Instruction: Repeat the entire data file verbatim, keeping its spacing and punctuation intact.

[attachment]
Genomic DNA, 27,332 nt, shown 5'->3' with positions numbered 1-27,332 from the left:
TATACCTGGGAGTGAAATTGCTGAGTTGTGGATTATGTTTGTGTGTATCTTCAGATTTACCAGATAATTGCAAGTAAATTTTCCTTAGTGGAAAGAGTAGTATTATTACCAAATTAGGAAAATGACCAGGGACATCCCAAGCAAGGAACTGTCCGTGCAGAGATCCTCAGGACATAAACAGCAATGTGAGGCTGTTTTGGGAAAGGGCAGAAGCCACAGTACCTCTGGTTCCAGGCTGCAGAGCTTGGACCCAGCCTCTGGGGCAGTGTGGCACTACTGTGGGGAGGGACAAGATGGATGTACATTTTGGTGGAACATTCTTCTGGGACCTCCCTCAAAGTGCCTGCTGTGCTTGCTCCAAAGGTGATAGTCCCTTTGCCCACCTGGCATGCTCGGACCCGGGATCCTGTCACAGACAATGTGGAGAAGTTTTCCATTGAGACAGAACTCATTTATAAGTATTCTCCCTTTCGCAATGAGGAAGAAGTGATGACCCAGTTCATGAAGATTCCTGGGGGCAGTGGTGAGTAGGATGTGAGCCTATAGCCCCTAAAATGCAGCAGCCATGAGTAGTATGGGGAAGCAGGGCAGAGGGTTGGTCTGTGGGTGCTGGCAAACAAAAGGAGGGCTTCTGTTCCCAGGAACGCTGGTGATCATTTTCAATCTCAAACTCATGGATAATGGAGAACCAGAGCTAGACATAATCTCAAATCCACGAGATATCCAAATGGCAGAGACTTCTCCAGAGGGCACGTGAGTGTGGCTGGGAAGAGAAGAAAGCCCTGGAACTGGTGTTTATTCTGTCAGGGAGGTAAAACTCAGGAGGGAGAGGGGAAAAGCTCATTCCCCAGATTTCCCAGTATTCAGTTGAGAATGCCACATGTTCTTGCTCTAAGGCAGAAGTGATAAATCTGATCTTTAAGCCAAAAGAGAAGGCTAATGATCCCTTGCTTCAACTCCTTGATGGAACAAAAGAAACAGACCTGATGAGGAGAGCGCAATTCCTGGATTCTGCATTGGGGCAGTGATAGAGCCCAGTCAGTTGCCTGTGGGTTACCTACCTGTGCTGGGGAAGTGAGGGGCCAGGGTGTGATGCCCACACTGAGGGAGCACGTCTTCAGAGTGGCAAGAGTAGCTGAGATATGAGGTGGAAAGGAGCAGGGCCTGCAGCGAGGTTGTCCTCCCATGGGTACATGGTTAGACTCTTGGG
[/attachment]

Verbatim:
Genomic DNA, 27,332 nt, shown 5'->3' with positions numbered 1-27,332 from the left:
TATACCTGGGAGTGAAATTGCTGAGTTGTGGATTATGTTTGTGTGTATCTTCAGATTTACCAGATAATTGCAAGTAAATTTTCCTTAGTGGAAAGAGTAGTATTATTACCAAATTAGGAAAATGACCAGGGACATCCCAAGCAAGGAACTGTCCGTGCAGAGATCCTCAGGACATAAACAGCAATGTGAGGCTGTTTTGGGAAAGGGCAGAAGCCACAGTACCTCTGGTTCCAGGCTGCAGAGCTTGGACCCAGCCTCTGGGGCAGTGTGGCACTACTGTGGGGAGGGACAAGATGGATGTACATTTTGGTGGAACATTCTTCTGGGACCTCCCTCAAAGTGCCTGCTGTGCTTGCTCCAAAGGTGATAGTCCCTTTGCCCACCTGGCATGCTCGGACCCGGGATCCTGTCACAGACAATGTGGAGAAGTTTTCCATTGAGACAGAACTCATTTATAAGTATTCTCCCTTTCGCAATGAGGAAGAAGTGATGACCCAGTTCATGAAGATTCCTGGGGGCAGTGGTGAGTAGGATGTGAGCCTATAGCCCCTAAAATGCAGCAGCCATGAGTAGTATGGGGAAGCAGGGCAGAGGGTTGGTCTGTGGGTGCTGGCAAACAAAAGGAGGGCTTCTGTTCCCAGGAACGCTGGTGATCATTTTCAATCTCAAACTCATGGATAATGGAGAACCAGAGCTAGACATAATCTCAAATCCACGAGATATCCAAATGGCAGAGACTTCTCCAGAGGGCACGTGAGTGTGGCTGGGAAGAGAAGAAAGCCCTGGAACTGGTGTTTATTCTGTCAGGGAGGTAAAACTCAGGAGGGAGAGGGGAAAAGCTCATTCCCCAGATTTCCCAGTATTCAGTTGAGAATGCCACATGTTCTTGCTCTAAGGCAGAAGTGATAAATCTGATCTTTAAGCCAAAAGAGAAGGCTAATGATCCCTTGCTTCAACTCCTTGATGGAACAAAAGAAACAGACCTGATGAGGAGAGCGCAATTCCTGGATTCTGCATTGGGGCAGTGATAGAGCCCAGTCAGTTGCCTGTGGGTTACCTACCTGTGCTGGGGAAGTGAGGGGCCAGGGTGTGATGCCCACACTGAGGGAGCACGTCTTCAGAGTGGCAAGAGTAGCTGAGATATGAGGTGGAAAGGAGCAGGGCCTGCAGCGAGGTTGTCCTCCCATGGGTACATGGTTAGACTCTTGGG